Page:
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Poizner boasted of solar panels, other "environmentally conscious" actions in 2006 race [Updated]

May 19, 2010 |  6:32 pm

In his race for insurance commissioner four years ago, Steve Poizner wrote that in nearly three decades living in California, he'd grown "to truly appreciate the natural beauty that surrounds us here."

"We're fortunate to have a magnificent Bay, unique wetlands, beautiful forests, and stunning deserts," he wrote. "I believe it is our duty and responsibility to preserve the environment through extensive education, appropriate advocacy, and targeted political action."

The comments were made in a questionnaire, obtained Wednesday by The Times, that was submitted by Poizner as he sought an endorsement by the Sierra Club, which ultimately backed then-Lt. Gov. Cruz Bustamante, a Democrat.

Poizner has spoken little about protecting the environment in this year's Republican primary for governor against Meg Whitman, the former chief of EBay. He has criticized her for "environmental extremism" because she gave $300,000 to the Environmental Defense Fund and took a cruise to study global warming with a group that included Van Jones, the former Obama environmental czar who is despised by conservative Republicans.

But in his Sierra Club questionnaire, Poizner called global warming one of the three most pressing environmental problems facing California (along with clean air and clean water). He said he would be "a strong voice" on the National Assn. of Insurance Commissioners' global warming task force. He said California could "take a leadership role" in the world on environmental protection, and, through the state's 2006 legislation to curb global warming, "show the nation how to reduce [carbon dioxide] emissions and benefit by reducing our dependency on foreign oil."

This year, Poizner backs an initiative to indefinitely suspend the same law, which he now calls "Draconian," and says California should not get ahead of other states, because global warming is not "state warming."

His campaign pointed to this consistency: In 2006, he wrote that the legislation would be a "huge failure" if businesses left California as a result -– the rationale he now uses for suspending it. The law doesn't take effect until 2012, but Poizner blames it for scaring business away in advance.

Other "environmentally conscious activities" Poizner talked about in the questionnaire that he hasn't emphasized in this year's race: the five kilowatt photo-voltaic solar energy system on the roof of his Silicon Valley home and the solar power system at his synagogue for which he was "the major kickoff contributor."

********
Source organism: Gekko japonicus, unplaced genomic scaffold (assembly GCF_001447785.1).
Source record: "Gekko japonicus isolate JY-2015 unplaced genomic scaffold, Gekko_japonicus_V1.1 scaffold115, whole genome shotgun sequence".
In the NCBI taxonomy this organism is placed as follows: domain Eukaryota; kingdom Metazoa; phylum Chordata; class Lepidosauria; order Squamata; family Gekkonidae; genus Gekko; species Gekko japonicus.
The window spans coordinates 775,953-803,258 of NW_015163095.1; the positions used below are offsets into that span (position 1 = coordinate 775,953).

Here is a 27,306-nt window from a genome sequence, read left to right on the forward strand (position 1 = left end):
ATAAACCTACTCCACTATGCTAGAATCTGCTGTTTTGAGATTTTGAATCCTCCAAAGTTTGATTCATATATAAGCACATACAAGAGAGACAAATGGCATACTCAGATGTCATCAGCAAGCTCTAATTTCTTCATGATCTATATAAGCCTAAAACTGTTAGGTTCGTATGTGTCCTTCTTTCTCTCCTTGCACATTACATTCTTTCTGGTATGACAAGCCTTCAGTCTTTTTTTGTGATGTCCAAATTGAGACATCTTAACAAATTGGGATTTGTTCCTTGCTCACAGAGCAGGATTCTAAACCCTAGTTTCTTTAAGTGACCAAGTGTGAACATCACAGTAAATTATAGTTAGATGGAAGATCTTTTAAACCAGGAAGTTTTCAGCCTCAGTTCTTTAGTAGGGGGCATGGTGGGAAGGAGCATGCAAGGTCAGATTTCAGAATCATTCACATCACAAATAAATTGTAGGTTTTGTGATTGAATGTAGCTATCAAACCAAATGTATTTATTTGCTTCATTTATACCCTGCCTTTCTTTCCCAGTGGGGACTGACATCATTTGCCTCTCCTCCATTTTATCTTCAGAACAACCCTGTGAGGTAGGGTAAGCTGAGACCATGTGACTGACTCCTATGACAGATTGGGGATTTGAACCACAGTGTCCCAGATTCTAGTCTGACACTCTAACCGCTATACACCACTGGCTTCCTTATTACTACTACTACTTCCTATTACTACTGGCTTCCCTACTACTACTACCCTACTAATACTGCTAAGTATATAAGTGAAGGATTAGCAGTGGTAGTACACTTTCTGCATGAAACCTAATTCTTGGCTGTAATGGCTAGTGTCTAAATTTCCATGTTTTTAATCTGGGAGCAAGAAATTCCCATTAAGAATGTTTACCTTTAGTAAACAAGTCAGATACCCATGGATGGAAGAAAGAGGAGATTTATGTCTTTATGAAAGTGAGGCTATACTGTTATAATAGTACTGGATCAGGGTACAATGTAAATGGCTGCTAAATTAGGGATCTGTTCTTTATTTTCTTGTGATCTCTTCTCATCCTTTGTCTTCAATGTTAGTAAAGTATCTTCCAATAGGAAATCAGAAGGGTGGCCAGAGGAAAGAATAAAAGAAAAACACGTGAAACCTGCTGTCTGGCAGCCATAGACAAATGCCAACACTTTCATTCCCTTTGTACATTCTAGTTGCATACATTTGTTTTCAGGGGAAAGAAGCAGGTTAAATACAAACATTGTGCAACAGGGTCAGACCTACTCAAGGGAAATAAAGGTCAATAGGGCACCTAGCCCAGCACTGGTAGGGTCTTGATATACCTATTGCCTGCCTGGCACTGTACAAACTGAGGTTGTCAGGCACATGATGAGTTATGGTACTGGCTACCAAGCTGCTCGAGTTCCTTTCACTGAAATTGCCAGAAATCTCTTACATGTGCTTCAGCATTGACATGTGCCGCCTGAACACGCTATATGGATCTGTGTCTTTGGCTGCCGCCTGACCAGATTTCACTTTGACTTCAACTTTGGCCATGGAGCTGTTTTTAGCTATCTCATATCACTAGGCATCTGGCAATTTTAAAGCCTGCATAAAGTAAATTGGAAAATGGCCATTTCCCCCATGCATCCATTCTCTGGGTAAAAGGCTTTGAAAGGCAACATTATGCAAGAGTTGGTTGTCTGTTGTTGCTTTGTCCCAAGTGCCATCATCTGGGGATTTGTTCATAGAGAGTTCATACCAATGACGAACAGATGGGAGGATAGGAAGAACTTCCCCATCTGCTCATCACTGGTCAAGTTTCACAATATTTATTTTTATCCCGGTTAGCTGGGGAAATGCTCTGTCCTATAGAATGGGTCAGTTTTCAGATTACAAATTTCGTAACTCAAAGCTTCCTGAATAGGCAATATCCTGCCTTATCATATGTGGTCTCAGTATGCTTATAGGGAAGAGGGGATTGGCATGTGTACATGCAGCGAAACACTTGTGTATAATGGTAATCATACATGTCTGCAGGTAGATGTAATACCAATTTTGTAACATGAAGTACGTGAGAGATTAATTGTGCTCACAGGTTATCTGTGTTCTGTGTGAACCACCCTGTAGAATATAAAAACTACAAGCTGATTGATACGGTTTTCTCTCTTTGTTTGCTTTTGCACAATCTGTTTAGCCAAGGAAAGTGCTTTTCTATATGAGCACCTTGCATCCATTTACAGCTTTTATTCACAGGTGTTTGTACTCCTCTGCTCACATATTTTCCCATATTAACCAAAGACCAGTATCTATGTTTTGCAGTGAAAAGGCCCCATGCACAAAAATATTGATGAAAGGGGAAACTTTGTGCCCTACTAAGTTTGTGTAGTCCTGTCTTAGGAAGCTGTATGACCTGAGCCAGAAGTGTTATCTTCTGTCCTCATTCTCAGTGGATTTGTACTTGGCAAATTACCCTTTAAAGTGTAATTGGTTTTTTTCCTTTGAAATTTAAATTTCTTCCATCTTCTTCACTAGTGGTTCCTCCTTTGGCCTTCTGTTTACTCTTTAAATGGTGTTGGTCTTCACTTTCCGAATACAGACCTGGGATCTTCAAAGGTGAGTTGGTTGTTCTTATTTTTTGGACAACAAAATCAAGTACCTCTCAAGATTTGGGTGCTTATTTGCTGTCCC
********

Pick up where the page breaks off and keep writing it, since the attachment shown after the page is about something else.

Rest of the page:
Poizner, who says he is the only real conservative in the race against Whitman and has portrayed her as a hypocrite for waffling on her past support for Sen. Barbara Boxer (D-Calif.), described himself to the Sierra Club as "a political moderate" whose "focus has been and will continue to be one of building coalitions to address problems rather than engaging in partisan political rhetoric." He said his campaign had support from Democrats and unaffiliated voters, as well as from Republicans.

[Updated at 8:26 p.m.: Poizner spokeswoman Bettina Inclan forwarded remarks she said Poizner made on CNBC eight months ago to show that he had in fact discussed his solar panels and protecting the environment during this campaign. In the quote, below, Poizner makes those comments as a counterbalance to his call to overhaul state environmental laws:

Some of the environmental rules here in the state of California are just way extreme.

Now, I care about the environment. I have solar cells on my roof. We're going to protect the environment here in California. But the rules are so extreme here. All that it ends up doing is to kill jobs. It hurts the economy and pushes manufacturing to the Midwest.

Now, in the Midwest, they get their electricity to run their manufacturing plants from pretty dirty coal-burning fire plants. So our environmental rules here actually hurt the environment, because if we had that manufacturing here, we would have much better control over the impact on the environment, but we would keep the jobs here, so we would have a healthy, growing economy. That's the key.]

 --  Michael Rothfeld in Sacramento